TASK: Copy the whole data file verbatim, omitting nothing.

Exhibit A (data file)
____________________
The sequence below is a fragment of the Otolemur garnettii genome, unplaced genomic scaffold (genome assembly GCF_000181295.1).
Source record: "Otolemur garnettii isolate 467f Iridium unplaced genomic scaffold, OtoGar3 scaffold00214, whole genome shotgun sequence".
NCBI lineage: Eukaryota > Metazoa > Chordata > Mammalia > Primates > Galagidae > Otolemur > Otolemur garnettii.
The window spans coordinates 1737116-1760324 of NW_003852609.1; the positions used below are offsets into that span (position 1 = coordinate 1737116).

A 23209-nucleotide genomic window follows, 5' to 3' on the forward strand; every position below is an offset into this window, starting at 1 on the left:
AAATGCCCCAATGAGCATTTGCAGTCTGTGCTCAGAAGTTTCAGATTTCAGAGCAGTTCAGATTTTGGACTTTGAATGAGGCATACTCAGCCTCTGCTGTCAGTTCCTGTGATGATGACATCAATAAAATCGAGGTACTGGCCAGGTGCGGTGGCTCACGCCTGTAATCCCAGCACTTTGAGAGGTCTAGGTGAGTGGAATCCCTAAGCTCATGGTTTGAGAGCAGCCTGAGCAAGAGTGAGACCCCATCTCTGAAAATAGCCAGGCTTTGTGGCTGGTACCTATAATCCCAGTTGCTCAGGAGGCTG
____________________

The sequence below is a fragment of the Otolemur garnettii genome, unplaced genomic scaffold (genome assembly GCF_000181295.1).
Source record: "Otolemur garnettii isolate 467f Iridium unplaced genomic scaffold, OtoGar3 scaffold00214, whole genome shotgun sequence".
NCBI lineage: Eukaryota > Metazoa > Chordata > Mammalia > Primates > Galagidae > Otolemur > Otolemur garnettii.
The window spans coordinates 1737116-1760324 of NW_003852609.1; the positions used below are offsets into that span (position 1 = coordinate 1737116).

A 23209-nucleotide genomic window follows, 5' to 3' on the forward strand; every position below is an offset into this window, starting at 1 on the left:
AAATGCCCCAATGAGCATTTGCAGTCTGTGCTCAGAAGTTTCAGATTTCAGAGCAGTTCAGATTTTGGACTTTGAATGAGGCATACTCAGCCTCTGCTGTCAGTTCCTGTGATGATGACATCAATAAAATCGAGGTACTGGCCAGGTGCGGTGGCTCACGCCTGTAATCCCAGCACTTTGAGAGGTCTAGGTGAGTGGAATCCCTAAGCTCATGGTTTGAGAGCAGCCTGAGCAAGAGTGAGACCCCATCTCTGAAAATAGCCAGGCTTTGTGGCTGGTACCTATAATCCCAGTTGCTCAGGAGGCTG